Departing BBC director Lucy Adams using licence fee cash to back fight against journalists' union

Head of human resources turned to lawyers over 'highly defamatory' claims of 'dirty tricks' operation

Media Editor

The BBC is using the licence fee to pay the legal fees of its controversial and departing £320,000-a-year head of human resources after she instructed lawyers to "take matters further" when a trade union made claims of a "dirty tricks" operation at the broadcaster.

Lucy Adams, who has announced she is leaving the corporation in March to "try something new", was heavily criticised over her role in the BBC executive pay scandal. Stewart Jackson MP, a member of the Public Accounts Committee (PAC), the parliamentary watchdog, said she "presided over" a culture of "corporate fraud and cronyism".

But the BBC is paying Ms Adams's fees after she turned to lawyers over what she said were "highly defamatory" claims made by the National Union of Journalists, which published a statement in August about an alleged campaign by the BBC human resources department of "hacking staff emails and bullying employees into spying on colleagues".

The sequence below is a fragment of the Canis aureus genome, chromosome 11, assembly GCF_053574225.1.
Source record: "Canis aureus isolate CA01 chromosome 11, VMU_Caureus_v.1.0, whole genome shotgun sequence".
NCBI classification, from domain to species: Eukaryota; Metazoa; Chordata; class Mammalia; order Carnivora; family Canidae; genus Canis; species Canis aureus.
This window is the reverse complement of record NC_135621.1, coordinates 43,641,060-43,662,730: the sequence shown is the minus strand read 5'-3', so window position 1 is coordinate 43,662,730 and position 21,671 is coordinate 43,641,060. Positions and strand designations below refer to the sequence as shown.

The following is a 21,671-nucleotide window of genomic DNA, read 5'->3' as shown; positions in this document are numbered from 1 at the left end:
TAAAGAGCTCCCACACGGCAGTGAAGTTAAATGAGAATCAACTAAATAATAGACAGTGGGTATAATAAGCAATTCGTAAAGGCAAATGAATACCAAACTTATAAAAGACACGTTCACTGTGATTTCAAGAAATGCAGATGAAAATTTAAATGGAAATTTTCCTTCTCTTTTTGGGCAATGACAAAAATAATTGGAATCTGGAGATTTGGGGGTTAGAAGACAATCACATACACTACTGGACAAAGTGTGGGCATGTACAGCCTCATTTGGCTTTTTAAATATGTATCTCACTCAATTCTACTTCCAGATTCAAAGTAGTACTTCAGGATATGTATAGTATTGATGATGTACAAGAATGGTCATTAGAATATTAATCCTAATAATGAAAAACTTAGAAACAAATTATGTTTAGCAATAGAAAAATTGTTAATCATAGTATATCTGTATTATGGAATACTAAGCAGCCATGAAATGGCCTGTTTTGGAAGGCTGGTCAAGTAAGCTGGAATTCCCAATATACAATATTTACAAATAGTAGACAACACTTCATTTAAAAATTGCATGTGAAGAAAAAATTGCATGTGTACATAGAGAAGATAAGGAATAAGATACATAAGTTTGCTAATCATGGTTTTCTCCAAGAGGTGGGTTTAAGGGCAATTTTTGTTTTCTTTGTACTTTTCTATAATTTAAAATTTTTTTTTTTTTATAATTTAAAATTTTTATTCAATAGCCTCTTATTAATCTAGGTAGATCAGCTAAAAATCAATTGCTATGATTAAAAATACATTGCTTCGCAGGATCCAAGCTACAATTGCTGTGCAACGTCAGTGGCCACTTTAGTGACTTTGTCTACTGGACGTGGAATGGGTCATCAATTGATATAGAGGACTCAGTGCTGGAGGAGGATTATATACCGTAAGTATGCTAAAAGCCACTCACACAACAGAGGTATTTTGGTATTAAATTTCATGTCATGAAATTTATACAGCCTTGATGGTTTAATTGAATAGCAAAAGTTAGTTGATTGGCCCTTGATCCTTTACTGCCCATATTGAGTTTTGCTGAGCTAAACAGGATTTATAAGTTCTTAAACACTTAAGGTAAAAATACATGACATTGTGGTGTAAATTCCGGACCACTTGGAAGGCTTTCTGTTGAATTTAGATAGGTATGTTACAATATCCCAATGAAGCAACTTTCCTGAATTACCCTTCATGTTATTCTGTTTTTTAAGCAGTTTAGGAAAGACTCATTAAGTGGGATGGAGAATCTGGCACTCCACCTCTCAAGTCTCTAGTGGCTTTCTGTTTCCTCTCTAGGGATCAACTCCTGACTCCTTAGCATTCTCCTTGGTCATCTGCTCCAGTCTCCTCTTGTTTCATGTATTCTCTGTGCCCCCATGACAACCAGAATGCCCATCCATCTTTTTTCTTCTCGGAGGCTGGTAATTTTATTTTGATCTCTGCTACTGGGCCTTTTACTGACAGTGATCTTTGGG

The NUJ's claims were instantly dismissed by the BBC as "false and without foundation". Ms Adams, who complained of "an unwarranted and very personal attack", instructed libel lawyers.

In response to a Freedom of Information request seen by The Independent, the BBC has confirmed that it is paying Ms Adams's legal bills. "As the NUJ article made serious and damaging allegations against Lucy Adams in her role as the BBC's Director of Human Resources, the BBC has agreed to fund the reasonable costs of Ms Adams seeking external legal advice," it said.

The BBC said Ms Adams could receive further financial support if she decides to proceed further with any legal action. "The funding currently covers the provision of legal advice to Ms Adams prior to the issue of proceedings and her lawyer's costs must be approved by the BBC in advance in incremental caps, with an explanation of the work that needs to be undertaken," it said.